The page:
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The voices of Brazil and Hong Kong

THE DELEGATION FROM the Hong Kong diocese is being commissioned on July 7 in preparation for World Youth Day, which is scheduled to open in Rio de Janeiro, Brazil, on July 23.

But in the run up to the event, Brazil has been experiencing waves of demonstrations joined by over one million people in protest against poor state governance and the huge cost to ordinary people of the preparation for the 2014 World Cup.

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Moral authority on parade

The annual July 1 rally marking the anniversary of the handover of Hong Kong from British to Chinese sovereignty is a mixed bag. However, its ability to attract crowds each year makes it a significant event on the annual calendar.

Although billed as a pro-democracy rally, people express their grievances in a wide variety of areas; from labour relations to monthly pay packets or housing problems; and politics to the administration.

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Educating racism

The exhibition of hooliganism displayed during a soccer match listed as an international friendly between Hong Kong and The Philippines on June 5 comes as a disappointment to most people, especially Filipinos in the city, as they belong to a minority group and have been the butt of much taunting and derogatory remarks over the years.

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Ask first about the 
labour not the label

The collapse of the Rana Plaza clothing factory resulting in the deaths of over 1,100 people and injuries to almost 2,000 of the 3,000 who were on the job on April 24 in Dhaka, Bangladesh, has at least sent a wakeup call to the shopping denizens of the world that in choosing a purchase they should ask first about the labour not the label.

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A call to 

On June 4 this year, people again flocked to Victoria Park in Hong Kong to burn a candle for those who died during the massacre that took place in Tiananmen Square on that day in 1989.

On the surface, the annual memorial may seem like a simple ritual in memory of those who died combined with a call to the authorities in Beijing to vindicate their memories as patriotic citizens and not enemies of the state.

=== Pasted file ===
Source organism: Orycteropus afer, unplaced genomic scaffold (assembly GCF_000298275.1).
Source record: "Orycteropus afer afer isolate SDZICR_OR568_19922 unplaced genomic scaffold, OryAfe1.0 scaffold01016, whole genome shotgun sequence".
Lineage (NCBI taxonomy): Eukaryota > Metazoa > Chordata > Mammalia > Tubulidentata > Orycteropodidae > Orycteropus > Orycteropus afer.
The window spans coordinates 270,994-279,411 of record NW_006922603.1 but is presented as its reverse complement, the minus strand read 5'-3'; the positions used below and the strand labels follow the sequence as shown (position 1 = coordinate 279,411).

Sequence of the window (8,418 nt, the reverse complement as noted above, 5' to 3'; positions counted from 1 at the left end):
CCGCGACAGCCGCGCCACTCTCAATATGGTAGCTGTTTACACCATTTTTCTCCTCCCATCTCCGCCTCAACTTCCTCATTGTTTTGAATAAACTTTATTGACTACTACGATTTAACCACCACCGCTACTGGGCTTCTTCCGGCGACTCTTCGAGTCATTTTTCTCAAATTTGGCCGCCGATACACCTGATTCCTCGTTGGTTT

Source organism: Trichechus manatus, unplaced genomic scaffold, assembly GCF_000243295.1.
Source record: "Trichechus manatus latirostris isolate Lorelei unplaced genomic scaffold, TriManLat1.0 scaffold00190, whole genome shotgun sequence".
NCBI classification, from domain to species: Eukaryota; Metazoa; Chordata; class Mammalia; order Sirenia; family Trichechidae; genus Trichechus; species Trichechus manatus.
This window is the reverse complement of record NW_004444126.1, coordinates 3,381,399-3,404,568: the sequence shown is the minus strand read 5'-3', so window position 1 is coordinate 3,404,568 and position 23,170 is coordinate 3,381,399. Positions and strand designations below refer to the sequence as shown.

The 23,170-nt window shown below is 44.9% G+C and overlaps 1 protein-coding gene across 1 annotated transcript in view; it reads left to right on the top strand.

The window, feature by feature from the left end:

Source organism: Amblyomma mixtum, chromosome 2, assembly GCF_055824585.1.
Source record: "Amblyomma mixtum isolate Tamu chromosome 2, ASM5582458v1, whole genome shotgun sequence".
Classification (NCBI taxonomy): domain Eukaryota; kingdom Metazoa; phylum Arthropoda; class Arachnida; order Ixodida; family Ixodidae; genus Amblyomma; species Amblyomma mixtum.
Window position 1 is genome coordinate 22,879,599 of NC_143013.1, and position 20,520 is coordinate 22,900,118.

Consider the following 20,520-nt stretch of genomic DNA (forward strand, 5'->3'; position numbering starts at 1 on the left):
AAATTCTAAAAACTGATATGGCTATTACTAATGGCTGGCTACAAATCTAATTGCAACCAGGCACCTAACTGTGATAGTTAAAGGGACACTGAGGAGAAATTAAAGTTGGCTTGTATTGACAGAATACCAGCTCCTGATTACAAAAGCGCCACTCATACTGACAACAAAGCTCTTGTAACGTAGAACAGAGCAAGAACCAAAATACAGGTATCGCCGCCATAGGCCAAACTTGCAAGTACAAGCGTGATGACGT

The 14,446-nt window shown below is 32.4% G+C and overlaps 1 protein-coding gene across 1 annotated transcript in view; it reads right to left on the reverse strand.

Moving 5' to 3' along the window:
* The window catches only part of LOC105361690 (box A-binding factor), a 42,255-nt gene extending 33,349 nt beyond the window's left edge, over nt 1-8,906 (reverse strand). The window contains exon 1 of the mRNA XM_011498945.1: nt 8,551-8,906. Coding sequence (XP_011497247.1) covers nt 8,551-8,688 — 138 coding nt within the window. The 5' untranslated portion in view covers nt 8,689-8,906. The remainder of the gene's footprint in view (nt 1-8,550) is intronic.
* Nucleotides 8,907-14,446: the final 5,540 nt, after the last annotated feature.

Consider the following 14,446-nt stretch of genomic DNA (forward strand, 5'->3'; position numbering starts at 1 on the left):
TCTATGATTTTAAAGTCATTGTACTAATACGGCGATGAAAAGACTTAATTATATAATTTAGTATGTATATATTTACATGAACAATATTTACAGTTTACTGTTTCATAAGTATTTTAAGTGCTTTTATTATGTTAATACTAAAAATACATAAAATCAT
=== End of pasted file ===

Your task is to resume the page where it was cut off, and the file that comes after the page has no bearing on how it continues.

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Can law change nature?

On May 14 the Court of Final Appeal ruled the current laws governing marriage in Hong Kong are unconstitutional, as they bar transsexuals from tying the knot.

Although some media in Hong Kong have touted this decision as a step in the right direction, it could also be argued that it may be a step backwards.

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Response to relational poverty

 The 60th Anniversary International Conference organised by Caritas-Hong Kong between May 15 and 18, with an exposure tour day on May 19, ran on the theme of the worrying rise in the rate of relational poverty in modern, technologically developed societies.

The conference stressed the tremendous contribution that Christian charity can make in the community through the concrete manifestation of the face of God.

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Praying for China

The date, May 24, was especially suggested in a letter penned by Pope Benedict XVI to the Catholic people of China in 2007. He set it aside as worldwide day of prayer for China.

Then, at the end of April this year, we learned that Bishop Aloysius Jin Luxian had passed away in Shanghai.

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Labour rights should be recognised

In 1886, workers in the United States of America staged a nationwide strike to demand the adoption of an eight-hour workday. Although the strike failed to achieve an immediate outcome, it did arouse awareness the world over on labour rights.

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Who can occupy Central?

Comments coming out of the China Liaison Office naming love of Hong Kong and the People’s Republic of China as not-negotiable assets for passing muster as a candidate for chief executive may seem harmless on the surface, but the makeup of the judging panel could provide the menace.